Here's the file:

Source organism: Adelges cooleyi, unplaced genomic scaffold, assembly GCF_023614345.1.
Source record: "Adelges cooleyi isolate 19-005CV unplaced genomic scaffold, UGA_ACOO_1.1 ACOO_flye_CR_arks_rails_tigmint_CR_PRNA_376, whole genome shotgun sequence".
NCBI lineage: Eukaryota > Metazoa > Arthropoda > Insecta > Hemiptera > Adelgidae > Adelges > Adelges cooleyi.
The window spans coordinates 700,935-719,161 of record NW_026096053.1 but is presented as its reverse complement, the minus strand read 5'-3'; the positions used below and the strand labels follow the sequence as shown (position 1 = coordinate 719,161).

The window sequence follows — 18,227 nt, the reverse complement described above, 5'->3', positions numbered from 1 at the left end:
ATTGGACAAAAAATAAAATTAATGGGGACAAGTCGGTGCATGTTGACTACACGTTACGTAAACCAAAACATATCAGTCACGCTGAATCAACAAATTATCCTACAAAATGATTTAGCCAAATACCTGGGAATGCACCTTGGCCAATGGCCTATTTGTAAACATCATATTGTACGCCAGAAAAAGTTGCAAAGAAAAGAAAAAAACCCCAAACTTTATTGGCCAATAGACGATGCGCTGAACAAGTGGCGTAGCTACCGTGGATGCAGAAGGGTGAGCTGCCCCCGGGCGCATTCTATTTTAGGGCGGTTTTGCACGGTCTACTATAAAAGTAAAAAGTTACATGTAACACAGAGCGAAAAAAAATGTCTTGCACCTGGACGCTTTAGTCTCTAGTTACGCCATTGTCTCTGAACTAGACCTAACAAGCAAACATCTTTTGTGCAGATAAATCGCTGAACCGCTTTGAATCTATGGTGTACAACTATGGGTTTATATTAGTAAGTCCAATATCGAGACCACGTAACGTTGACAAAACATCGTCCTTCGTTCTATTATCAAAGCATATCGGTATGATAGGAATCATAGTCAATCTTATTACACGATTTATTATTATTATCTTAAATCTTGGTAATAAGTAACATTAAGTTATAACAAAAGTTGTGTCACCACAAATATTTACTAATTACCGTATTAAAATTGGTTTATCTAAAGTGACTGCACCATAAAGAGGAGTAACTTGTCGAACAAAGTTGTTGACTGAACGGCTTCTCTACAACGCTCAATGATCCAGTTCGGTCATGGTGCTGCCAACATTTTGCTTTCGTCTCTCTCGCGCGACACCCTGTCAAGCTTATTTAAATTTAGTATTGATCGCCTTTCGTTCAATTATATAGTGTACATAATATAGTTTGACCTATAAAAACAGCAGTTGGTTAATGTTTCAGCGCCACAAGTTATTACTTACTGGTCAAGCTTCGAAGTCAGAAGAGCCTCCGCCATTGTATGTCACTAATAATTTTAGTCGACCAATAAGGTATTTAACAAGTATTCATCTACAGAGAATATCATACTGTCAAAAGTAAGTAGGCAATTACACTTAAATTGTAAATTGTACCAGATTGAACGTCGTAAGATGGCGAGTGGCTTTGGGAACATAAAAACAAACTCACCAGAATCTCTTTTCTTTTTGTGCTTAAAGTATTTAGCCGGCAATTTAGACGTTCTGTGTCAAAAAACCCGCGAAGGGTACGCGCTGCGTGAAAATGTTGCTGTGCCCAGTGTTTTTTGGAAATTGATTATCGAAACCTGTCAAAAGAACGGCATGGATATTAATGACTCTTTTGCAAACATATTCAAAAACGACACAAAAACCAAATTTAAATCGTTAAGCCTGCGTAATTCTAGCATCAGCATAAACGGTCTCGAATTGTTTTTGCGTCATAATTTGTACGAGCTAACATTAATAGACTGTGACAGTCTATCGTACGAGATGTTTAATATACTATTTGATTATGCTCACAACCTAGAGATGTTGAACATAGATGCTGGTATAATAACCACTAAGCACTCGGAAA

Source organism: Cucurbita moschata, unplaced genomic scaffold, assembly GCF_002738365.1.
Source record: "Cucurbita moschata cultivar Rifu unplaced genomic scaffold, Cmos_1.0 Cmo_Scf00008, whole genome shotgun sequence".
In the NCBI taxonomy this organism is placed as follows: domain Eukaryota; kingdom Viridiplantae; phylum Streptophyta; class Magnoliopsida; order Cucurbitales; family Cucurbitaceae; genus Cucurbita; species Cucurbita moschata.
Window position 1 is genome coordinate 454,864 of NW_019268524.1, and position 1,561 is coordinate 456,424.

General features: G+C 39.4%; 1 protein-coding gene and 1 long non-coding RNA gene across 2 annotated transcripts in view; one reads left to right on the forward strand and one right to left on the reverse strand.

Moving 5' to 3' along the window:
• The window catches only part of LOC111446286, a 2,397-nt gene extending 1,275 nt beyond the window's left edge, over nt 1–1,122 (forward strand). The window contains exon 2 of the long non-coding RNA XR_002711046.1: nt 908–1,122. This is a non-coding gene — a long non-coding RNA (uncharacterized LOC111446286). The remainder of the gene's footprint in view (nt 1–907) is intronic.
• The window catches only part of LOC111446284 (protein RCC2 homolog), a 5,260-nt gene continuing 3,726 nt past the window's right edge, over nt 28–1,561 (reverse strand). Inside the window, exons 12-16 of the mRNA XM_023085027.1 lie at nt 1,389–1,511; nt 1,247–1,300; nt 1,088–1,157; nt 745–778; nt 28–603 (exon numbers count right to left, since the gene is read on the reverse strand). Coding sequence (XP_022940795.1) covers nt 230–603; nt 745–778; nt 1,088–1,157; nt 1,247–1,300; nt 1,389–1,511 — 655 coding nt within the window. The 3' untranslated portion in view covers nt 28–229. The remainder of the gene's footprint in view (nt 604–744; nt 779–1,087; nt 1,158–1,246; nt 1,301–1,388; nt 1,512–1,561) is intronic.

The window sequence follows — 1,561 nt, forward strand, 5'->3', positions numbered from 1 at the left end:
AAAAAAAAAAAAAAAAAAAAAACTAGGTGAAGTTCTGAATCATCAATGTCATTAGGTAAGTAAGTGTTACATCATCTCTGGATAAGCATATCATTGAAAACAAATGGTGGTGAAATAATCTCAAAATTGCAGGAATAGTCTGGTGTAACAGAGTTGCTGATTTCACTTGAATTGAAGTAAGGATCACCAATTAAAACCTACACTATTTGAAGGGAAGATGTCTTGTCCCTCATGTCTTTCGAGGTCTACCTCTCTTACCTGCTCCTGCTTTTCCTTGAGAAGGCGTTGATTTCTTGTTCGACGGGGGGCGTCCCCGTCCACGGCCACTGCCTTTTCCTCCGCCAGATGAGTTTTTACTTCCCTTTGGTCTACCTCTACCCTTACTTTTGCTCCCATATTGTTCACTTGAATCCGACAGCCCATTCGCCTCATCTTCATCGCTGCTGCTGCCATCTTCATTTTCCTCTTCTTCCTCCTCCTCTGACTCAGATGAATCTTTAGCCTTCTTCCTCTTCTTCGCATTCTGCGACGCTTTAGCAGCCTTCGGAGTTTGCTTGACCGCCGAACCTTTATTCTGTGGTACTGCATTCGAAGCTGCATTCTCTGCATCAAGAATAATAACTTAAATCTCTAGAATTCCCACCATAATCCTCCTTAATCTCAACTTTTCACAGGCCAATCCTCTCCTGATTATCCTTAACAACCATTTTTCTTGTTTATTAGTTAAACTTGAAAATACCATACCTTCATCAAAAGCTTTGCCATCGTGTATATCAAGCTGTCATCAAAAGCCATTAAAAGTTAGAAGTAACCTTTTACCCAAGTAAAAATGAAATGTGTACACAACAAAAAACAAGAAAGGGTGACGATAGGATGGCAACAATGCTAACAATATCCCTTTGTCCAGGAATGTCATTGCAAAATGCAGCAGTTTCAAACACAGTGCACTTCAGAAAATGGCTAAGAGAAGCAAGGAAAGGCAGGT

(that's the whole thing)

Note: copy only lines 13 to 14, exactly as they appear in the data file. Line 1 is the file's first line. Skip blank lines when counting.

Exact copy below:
• The window catches only part of LOC111446286, a 2,397-nt gene extending 1,275 nt beyond the window's left edge, over nt 1–1,122 (forward strand). The window contains exon 2 of the long non-coding RNA XR_002711046.1: nt 908–1,122. This is a non-coding gene — a long non-coding RNA (uncharacterized LOC111446286). The remainder of the gene's footprint in view (nt 1–907) is intronic.
• The window catches only part of LOC111446284 (protein RCC2 homolog), a 5,260-nt gene continuing 3,726 nt past the window's right edge, over nt 28–1,561 (reverse strand). Inside the window, exons 12-16 of the mRNA XM_023085027.1 lie at nt 1,389–1,511; nt 1,247–1,300; nt 1,088–1,157; nt 745–778; nt 28–603 (exon numbers count right to left, since the gene is read on the reverse strand). Coding sequence (XP_022940795.1) covers nt 230–603; nt 745–778; nt 1,088–1,157; nt 1,247–1,300; nt 1,389–1,511 — 655 coding nt within the window. The 3' untranslated portion in view covers nt 28–229. The remainder of the gene's footprint in view (nt 604–744; nt 779–1,087; nt 1,158–1,246; nt 1,301–1,388; nt 1,512–1,561) is intronic.